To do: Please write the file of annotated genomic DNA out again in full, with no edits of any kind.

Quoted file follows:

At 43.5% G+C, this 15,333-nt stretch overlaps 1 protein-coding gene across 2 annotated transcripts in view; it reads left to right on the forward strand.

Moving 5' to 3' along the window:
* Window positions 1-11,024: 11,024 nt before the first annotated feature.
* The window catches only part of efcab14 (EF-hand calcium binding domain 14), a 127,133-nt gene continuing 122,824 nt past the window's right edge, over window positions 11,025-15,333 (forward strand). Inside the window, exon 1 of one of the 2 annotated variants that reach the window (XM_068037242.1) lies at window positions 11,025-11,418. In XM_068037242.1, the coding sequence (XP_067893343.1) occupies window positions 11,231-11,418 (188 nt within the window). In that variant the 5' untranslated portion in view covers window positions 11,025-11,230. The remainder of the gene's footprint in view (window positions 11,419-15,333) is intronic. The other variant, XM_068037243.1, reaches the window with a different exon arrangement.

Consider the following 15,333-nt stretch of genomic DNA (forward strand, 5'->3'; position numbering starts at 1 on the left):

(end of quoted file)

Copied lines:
At 43.5% G+C, this 15,333-nt stretch overlaps 1 protein-coding gene across 2 annotated transcripts in view; it reads left to right on the forward strand.

Moving 5' to 3' along the window:
* Window positions 1-11,024: 11,024 nt before the first annotated feature.
* The window catches only part of efcab14 (EF-hand calcium binding domain 14), a 127,133-nt gene continuing 122,824 nt past the window's right edge, over window positions 11,025-15,333 (forward strand). Inside the window, exon 1 of one of the 2 annotated variants that reach the window (XM_068037242.1) lies at window positions 11,025-11,418. In XM_068037242.1, the coding sequence (XP_067893343.1) occupies window positions 11,231-11,418 (188 nt within the window). In that variant the 5' untranslated portion in view covers window positions 11,025-11,230. The remainder of the gene's footprint in view (window positions 11,419-15,333) is intronic. The other variant, XM_068037243.1, reaches the window with a different exon arrangement.

Consider the following 15,333-nt stretch of genomic DNA (forward strand, 5'->3'; position numbering starts at 1 on the left):